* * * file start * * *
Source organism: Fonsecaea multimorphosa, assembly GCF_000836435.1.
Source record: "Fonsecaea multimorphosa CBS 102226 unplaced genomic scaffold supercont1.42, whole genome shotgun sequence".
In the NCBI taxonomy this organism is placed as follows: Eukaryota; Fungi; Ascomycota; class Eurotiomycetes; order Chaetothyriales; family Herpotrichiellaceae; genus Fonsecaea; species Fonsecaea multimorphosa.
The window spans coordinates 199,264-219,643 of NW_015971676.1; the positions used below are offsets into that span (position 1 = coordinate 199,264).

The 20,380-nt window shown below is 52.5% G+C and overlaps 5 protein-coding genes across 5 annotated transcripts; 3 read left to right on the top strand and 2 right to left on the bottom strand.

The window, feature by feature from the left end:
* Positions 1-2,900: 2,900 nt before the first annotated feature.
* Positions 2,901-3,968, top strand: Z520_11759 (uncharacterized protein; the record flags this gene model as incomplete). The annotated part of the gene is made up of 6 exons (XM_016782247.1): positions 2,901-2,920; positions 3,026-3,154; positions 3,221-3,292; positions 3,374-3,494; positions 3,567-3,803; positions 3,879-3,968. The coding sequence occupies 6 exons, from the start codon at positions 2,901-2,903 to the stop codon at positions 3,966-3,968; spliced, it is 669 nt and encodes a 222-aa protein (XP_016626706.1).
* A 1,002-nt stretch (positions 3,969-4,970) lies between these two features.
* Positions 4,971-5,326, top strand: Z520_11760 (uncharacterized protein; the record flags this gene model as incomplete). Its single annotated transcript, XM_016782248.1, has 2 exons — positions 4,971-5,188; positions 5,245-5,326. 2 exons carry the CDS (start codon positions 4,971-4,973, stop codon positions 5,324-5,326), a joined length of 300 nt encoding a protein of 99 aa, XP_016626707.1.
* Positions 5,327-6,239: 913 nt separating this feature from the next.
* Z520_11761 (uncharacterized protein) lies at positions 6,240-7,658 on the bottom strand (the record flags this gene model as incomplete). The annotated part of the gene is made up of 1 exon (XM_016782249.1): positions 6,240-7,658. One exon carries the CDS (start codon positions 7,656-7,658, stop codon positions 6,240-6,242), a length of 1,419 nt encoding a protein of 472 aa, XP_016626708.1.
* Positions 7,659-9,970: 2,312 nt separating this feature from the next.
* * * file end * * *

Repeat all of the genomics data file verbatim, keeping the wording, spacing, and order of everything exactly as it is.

Source organism: Fonsecaea multimorphosa, assembly GCF_000836435.1.
Source record: "Fonsecaea multimorphosa CBS 102226 unplaced genomic scaffold supercont1.42, whole genome shotgun sequence".
In the NCBI taxonomy this organism is placed as follows: Eukaryota; Fungi; Ascomycota; class Eurotiomycetes; order Chaetothyriales; family Herpotrichiellaceae; genus Fonsecaea; species Fonsecaea multimorphosa.
The window spans coordinates 199,264-219,643 of NW_015971676.1; the positions used below are offsets into that span (position 1 = coordinate 199,264).

The 20,380-nt window shown below is 52.5% G+C and overlaps 5 protein-coding genes across 5 annotated transcripts; 3 read left to right on the top strand and 2 right to left on the bottom strand.

The window, feature by feature from the left end:
* Positions 1-2,900: 2,900 nt before the first annotated feature.
* Positions 2,901-3,968, top strand: Z520_11759 (uncharacterized protein; the record flags this gene model as incomplete). The annotated part of the gene is made up of 6 exons (XM_016782247.1): positions 2,901-2,920; positions 3,026-3,154; positions 3,221-3,292; positions 3,374-3,494; positions 3,567-3,803; positions 3,879-3,968. The coding sequence occupies 6 exons, from the start codon at positions 2,901-2,903 to the stop codon at positions 3,966-3,968; spliced, it is 669 nt and encodes a 222-aa protein (XP_016626706.1).
* A 1,002-nt stretch (positions 3,969-4,970) lies between these two features.
* Positions 4,971-5,326, top strand: Z520_11760 (uncharacterized protein; the record flags this gene model as incomplete). Its single annotated transcript, XM_016782248.1, has 2 exons — positions 4,971-5,188; positions 5,245-5,326. 2 exons carry the CDS (start codon positions 4,971-4,973, stop codon positions 5,324-5,326), a joined length of 300 nt encoding a protein of 99 aa, XP_016626707.1.
* Positions 5,327-6,239: 913 nt separating this feature from the next.
* Z520_11761 (uncharacterized protein) lies at positions 6,240-7,658 on the bottom strand (the record flags this gene model as incomplete). The annotated part of the gene is made up of 1 exon (XM_016782249.1): positions 6,240-7,658. One exon carries the CDS (start codon positions 7,656-7,658, stop codon positions 6,240-6,242), a length of 1,419 nt encoding a protein of 472 aa, XP_016626708.1.
* Positions 7,659-9,970: 2,312 nt separating this feature from the next.